5G and Beyond

How Asian telcos took on saturated markets with 5G – and lost

One of the quirks of Asian 5G is that several governments marked the arrival of the new generation by adding a competitor.

This suggested a sense of confidence in the new technology that even at the time seemed questionable.

So far, it has not gone well for the new entrants, although consumers have a good deal to cheer about.

Japan, the Philippines and China all chose to add a player to a saturated market. Each may have come to the decision via a different route, but not even the magic of a super-advanced technology can overcome the handicap of a limited addressable market.

In contrast with these mostly northeast Asian countries, virtually every mobile market in southeast Asia consolidated ahead of 5G, with operators and regulators concluding that the market was more than adequately served.

It seemed like a good idea at the time, but three new Asian operators are fighting for survival after entering heavily-served markets.
 (Source: zhang kaiyv on Unsplash)
It seemed like a good idea at the time, but three new Asian operators are fighting for survival after entering heavily-served markets.
(Source: zhang kaiyv on Unsplash)

The most high-profile of the new entrants is Rakuten Mobile, which debuted with a bold plan to undercut its Japanese rivals with a twenty-first century cloud-native network.

That was the dream. In reality, it has been slugging it out in an old-school price war, with most of the blows laid by its bigger competitors.

It had a third-quarter operating loss of 121 billion Japanese yen (US$864 million) on revenue of JPY89 billion ($638.8 million).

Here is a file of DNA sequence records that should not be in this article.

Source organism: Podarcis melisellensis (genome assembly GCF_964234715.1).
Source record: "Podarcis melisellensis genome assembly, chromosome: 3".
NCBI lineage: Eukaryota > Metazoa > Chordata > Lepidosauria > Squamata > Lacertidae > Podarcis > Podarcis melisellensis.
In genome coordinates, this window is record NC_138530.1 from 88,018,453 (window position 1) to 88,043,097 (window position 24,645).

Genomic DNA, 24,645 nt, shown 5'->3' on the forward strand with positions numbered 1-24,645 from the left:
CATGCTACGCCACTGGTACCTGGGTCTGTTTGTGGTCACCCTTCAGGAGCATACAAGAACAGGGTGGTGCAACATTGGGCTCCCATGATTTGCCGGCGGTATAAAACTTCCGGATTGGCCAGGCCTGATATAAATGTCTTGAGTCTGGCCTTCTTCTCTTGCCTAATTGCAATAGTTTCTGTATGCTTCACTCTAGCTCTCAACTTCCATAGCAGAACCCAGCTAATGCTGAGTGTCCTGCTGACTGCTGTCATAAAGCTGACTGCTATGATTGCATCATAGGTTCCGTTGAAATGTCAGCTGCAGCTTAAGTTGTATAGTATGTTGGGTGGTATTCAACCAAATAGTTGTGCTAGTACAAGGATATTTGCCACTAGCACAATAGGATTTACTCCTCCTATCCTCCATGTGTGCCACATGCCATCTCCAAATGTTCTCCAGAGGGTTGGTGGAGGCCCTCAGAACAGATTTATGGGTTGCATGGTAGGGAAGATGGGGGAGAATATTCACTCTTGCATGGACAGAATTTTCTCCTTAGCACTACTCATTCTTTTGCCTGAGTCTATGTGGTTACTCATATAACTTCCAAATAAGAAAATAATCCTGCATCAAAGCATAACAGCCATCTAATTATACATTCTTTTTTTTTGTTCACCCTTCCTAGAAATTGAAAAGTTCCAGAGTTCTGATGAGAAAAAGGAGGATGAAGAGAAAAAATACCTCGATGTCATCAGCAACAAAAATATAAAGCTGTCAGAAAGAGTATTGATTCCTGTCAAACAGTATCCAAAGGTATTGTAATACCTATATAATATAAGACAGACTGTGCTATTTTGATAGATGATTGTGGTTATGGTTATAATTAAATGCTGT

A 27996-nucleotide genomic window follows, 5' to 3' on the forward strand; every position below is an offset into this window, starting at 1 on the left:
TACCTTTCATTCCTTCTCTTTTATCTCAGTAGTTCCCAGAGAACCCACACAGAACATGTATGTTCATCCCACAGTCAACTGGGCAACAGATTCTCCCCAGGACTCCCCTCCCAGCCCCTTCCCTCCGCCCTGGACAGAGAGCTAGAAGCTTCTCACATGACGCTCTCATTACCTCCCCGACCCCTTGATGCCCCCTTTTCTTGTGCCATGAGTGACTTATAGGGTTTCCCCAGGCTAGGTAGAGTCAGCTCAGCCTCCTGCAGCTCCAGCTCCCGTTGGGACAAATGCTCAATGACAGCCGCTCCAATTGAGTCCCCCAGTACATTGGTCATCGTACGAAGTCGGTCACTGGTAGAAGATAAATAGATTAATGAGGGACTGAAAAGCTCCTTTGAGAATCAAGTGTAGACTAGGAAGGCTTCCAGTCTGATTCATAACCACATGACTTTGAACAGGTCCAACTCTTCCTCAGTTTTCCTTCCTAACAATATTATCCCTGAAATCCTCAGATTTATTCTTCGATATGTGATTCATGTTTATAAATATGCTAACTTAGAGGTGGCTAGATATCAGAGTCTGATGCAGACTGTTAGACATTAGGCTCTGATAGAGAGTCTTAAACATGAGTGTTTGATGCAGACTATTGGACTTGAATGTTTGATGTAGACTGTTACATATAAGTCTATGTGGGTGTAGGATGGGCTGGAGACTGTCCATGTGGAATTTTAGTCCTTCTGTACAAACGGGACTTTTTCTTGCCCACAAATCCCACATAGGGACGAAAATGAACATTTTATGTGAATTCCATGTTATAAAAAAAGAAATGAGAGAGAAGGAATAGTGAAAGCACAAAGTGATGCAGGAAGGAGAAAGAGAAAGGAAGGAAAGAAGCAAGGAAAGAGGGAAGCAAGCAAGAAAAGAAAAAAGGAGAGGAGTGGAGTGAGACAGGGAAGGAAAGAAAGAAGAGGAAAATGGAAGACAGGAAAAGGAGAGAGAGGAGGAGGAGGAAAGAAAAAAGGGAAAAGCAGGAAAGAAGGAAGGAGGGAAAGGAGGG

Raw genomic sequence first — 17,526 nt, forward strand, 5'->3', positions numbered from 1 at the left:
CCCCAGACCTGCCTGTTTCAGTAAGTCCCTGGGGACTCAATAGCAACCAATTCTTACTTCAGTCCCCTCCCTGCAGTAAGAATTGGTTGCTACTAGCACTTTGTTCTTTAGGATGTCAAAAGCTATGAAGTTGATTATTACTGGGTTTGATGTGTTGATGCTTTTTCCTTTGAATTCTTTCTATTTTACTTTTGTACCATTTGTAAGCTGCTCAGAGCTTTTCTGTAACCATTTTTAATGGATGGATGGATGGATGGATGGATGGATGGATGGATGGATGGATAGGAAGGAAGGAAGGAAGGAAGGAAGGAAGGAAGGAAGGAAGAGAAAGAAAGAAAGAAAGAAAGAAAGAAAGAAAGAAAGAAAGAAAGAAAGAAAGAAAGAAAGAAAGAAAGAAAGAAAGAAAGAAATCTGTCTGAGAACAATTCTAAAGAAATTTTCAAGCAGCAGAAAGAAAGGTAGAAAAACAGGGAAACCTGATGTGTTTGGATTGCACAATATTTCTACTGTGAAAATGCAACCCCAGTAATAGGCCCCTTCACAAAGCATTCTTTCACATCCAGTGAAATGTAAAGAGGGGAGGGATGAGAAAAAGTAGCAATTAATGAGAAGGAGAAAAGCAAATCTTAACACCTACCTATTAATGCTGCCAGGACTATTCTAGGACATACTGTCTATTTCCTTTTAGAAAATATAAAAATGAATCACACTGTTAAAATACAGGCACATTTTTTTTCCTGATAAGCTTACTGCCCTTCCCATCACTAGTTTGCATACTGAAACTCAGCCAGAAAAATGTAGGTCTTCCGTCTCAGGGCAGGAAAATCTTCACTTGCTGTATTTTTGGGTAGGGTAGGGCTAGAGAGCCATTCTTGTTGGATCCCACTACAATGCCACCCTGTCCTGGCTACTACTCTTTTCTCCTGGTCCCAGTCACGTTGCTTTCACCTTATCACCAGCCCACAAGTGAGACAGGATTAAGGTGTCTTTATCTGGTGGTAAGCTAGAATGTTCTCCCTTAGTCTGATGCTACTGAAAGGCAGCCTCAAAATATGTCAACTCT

Incumbents NTT Docomo and SoftBank both say the price-cutting cost them 50 billion yen ($360 million) in revenue in the first half of the year. However, both those companies expect to recover from the price war next year. But Rakuten's route to profits is nowhere as clear as that.

A mountain to climb

In the Philippines, Dito Telecommunity, 40% owned by China Telecom, has made multiple attempts to raise fresh funds as its losses have steadily widened, aided by some steep forex losses.

It says it's on track to meet its year-end target of 12 million users, and parent Dito CME has said it could make its first profit in 2026.

But if incumbents PLDT and Globe Telecom are feeling any pain, there's no sign of it. Both reported EBITDA margins of above 50% in the third quarter.

In China, the new operator China Broadnet is still in the soft launch stage but it has a mountain to climb.

Mobile penetration is above 100% and the three incumbents have already signed up close to 1 billion 5G package subs. Many of those might still be using 4G phones but they will be difficult to woo away.

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With its slender financial base, China Broadnet is in no position to wage a Rakuten-style price war, even if its government owners allowed it.

As a state-run entity, it's not clear what its KPIs might be. But one of its big tasks is to grow 5G across rural China with its lowband 700MHz spectrum. It has struck a network sharing agreement with China Mobile, which will bear the brunt of the cost of the rollout.

As long as Broadnet brings connectivity to remote regions, its government backers will likely ensure it has the funds to stay afloat.

But its time as a profitable concern is a long way off.

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— Robert Clark, contributing editor, special to Light Reading

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